Simon Hughes[edit]

Supporters included:

Chris Huhne[edit]

Supporters included:

Withdrew from the contest[edit]

The following Liberal Democrat politicians initially stood but subsequently withdrew from the election:[24]

  • Charles Kennedy
    He was subsequently reported as backing Oaten, before Oaten's withdrawal, although Kennedy's office denied this. The support of his close aide Lord Newby for Chris Huhne was interpreted by the press as an indication that Kennedy was backing Huhne.[25]
  • Mark Oaten
    Campaign manager: Lembit Öpik. Nominators: Öpik, Mike Hancock, John Hemming, Paul Keetch, John Leech, Paul Rowen and Bob Russell. Various media outlets reported that Oaten had the tacit backing of Charles Kennedy, although this was denied by Kennedy's office.[26][27] His nominators included several MPs who were prepared to nominate any serious challenger to ensure a wide contest: Mike Hancock (who was supporting Hughes), John Hemming, Paul Keetch (who was supporting Campbell), and Paul Rowen (who was supporting Hughes).[28][29] Öpik remained the only MP to publicly declare his support, with Baroness Ludford the only peer.[30][31]

Opinion polls (leadership candidates)[edit]

Opinion Polls of Liberal Democrat Members
Candidate 6–8 Jan (with Kennedy) 6–8 Jan (without Kennedy) 10–13 Jan (Campbell v. Hemming) 6 Feb (at Cardiff hustings) 7–9 Feb 23 Feb (at London hustings) 23 Feb (at London hustings)
Sir Menzies Campbell 27% 49% 79% 24.5% 34% 29% 51%
Chris Huhne not given not given not given 30.5% 38% 36% 18%
Simon Hughes 13% 21% not given 19% 27% 21% 31%
Mark Oaten 7% 13% not given not given not given not given not given
Charles Kennedy 27% not given not given not given not given not given not given
John Hemming not given not given 7% not given not given not given not given
Someone Else 18% not given not given not given not given not given not given
Don't Know 8% 16% 13% 26% 16% 14% 0%
Pollster YouGov YouGov YouGov The Times YouGov The Guardian The Independent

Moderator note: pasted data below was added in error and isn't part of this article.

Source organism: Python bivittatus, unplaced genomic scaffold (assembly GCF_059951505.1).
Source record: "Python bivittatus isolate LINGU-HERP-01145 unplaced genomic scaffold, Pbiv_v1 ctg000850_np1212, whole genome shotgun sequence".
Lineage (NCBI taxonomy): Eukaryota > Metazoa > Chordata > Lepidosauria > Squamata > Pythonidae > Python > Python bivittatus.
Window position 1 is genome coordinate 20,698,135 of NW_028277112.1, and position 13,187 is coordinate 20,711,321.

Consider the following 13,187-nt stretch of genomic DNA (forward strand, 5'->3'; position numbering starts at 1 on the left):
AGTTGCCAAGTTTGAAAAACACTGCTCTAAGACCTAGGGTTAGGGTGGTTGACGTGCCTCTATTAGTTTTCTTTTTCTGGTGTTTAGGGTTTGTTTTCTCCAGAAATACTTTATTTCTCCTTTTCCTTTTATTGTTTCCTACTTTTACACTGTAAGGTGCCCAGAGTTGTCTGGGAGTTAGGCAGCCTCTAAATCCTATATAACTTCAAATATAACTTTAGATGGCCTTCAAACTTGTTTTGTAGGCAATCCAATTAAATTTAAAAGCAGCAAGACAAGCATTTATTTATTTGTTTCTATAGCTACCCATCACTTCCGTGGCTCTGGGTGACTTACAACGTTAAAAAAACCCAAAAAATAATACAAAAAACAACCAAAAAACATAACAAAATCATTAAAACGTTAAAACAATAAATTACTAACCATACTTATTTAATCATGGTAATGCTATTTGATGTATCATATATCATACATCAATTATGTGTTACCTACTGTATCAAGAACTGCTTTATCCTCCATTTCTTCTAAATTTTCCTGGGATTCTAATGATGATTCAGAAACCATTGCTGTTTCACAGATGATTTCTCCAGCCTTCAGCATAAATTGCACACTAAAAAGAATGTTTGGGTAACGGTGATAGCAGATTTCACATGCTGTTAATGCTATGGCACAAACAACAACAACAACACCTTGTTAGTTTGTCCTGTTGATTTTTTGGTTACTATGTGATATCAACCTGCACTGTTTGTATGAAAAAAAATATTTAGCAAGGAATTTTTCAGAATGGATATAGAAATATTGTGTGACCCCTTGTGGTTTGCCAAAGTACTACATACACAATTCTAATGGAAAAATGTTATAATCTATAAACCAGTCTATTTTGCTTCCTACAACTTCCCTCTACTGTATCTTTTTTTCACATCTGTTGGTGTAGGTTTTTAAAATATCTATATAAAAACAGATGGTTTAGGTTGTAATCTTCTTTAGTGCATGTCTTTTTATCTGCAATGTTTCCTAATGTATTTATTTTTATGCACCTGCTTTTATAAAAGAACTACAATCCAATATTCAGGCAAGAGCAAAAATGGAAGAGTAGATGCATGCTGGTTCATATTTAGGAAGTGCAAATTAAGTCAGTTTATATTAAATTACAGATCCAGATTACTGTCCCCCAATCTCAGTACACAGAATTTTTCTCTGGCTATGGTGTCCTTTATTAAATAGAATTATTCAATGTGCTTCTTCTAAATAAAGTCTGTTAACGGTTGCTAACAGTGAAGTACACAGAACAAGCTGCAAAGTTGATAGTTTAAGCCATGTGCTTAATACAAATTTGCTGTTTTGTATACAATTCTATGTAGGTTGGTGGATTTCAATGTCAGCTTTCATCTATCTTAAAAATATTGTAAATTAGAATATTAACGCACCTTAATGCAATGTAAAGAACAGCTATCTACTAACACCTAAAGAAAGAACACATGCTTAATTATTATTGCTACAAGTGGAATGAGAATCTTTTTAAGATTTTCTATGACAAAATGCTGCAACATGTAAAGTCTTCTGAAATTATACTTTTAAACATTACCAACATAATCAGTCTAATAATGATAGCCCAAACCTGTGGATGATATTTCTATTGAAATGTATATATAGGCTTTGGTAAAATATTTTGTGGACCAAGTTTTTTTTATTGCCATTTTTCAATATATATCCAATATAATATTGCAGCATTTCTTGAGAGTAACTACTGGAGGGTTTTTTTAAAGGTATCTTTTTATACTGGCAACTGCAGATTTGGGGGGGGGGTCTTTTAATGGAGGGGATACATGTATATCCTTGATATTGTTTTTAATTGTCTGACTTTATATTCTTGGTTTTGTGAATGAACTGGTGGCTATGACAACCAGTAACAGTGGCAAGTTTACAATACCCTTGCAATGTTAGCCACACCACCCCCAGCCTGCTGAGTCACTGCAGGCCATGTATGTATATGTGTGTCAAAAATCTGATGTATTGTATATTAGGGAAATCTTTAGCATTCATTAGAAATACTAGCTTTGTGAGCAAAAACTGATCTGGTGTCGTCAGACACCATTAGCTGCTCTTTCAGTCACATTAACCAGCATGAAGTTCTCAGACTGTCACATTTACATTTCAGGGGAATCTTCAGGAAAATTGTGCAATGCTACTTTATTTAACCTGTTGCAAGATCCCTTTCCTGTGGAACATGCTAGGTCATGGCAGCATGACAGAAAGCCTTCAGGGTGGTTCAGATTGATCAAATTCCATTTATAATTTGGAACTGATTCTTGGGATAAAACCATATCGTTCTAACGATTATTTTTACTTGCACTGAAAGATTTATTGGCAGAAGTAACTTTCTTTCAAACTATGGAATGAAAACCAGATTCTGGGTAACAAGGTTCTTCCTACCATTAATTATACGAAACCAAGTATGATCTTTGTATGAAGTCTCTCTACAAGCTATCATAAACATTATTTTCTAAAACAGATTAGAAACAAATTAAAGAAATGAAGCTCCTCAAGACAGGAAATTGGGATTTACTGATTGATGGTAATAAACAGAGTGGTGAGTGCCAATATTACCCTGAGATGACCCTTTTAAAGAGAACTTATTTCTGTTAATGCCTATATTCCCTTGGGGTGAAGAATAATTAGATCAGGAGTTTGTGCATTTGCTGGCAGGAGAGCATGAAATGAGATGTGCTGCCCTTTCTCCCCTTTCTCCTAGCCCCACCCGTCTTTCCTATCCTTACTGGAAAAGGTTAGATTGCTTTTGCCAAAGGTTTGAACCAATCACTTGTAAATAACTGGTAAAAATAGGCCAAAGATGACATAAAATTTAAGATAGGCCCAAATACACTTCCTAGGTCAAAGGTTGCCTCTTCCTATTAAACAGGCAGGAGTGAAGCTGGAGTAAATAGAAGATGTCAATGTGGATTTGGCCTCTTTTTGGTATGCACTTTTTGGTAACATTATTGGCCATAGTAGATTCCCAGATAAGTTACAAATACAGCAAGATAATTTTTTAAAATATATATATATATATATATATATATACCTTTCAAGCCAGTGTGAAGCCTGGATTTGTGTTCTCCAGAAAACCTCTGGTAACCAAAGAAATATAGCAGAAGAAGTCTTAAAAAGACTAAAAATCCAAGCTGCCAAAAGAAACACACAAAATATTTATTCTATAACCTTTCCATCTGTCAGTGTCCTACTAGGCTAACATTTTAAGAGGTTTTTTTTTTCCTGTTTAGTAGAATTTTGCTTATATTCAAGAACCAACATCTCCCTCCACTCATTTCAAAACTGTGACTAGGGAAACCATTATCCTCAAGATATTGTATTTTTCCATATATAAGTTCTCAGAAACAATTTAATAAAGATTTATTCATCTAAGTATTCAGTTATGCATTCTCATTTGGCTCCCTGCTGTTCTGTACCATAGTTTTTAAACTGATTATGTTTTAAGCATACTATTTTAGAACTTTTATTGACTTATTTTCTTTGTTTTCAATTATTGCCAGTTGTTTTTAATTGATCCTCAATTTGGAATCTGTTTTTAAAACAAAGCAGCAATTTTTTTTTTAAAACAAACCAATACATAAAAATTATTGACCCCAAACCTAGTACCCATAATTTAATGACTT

Link [32] [32] [33] [34] [35] [36] [37]
Opinion Polls of Liberal Democrat Voters
Candidate 6–8 Jan (with Kennedy) 6–8 Jan (without Kennedy) 18–22 Jan 9–10 Feb
Sir Menzies Campbell 14% 26% 18% 21%
Simon Hughes 11% 20% 62% 34%
Chris Huhne not given not given 20% 13%
Mark Oaten 3% 8% not given not given
Charles Kennedy 31% not given not given not given
Someone Else 8% not given not given not given
Don't Know 33% 47% not given 33% (approx.)
Pollster YouGov YouGov ICM YouGov
Link [32] [32] [38] [39]
Opinion Polls of All Voters
Candidate 18–22 Jan 19–23 Jan 9–10 Feb
Sir Menzies Campbell 29% 19% 18%
Simon Hughes 51% 18% 16%
Chris Huhne 20% 2% 10%
Mark Oaten not given 3% not given
Other not given 13% not given
Don't Know not given 46% 56%
Pollster ICM MORI YouGov
Link [38] [40] [39]

References[edit]

  1. ^ "Ming Campbell elected Liberal Democrat Leader". Liberal Democrats. 2006-03-02. Retrieved 2006-04-24. 
  2. ^ Colin Rosenstiel. "All-member ballot results". Retrieved 2006-04-24. 
  3. ^ BBC News (2005-12-10). "Kennedy to quit claim 'nonsense'". Retrieved 2006-02-14. 
  4. ^ BBC News (2005-12-30). "Kennedy hits back over quit call". 
  5. ^ Andrew Pierce (2006-01-05). "'No confidence' letter from Lib Dems forced Kennedy to brink". Times Online. 
  6. ^ BBC News (2006-01-05). "Kennedy admits battling alcohol". 
  7. ^ Liberal Democrats. "Kennedy calls for leadership election". Retrieved 2006-01-05. 
  8. ^ Claire Cozens (2004-10-20). "Times apologises after Kennedy drink story". Guardian Unlimited. 
  9. ^ BBC News (2006-01-07). "Embattled Kennedy quits as leader". 
  10. ^ "The final PB.C betting chart on the Lib Dem race". Retrieved 2006-03-02. 
  11. ^ Andrew Grice, Ben Russell and Nigel Morris (2006-01-12). "MPs back Campbell as Hughes prepares to join the fray". The Independent.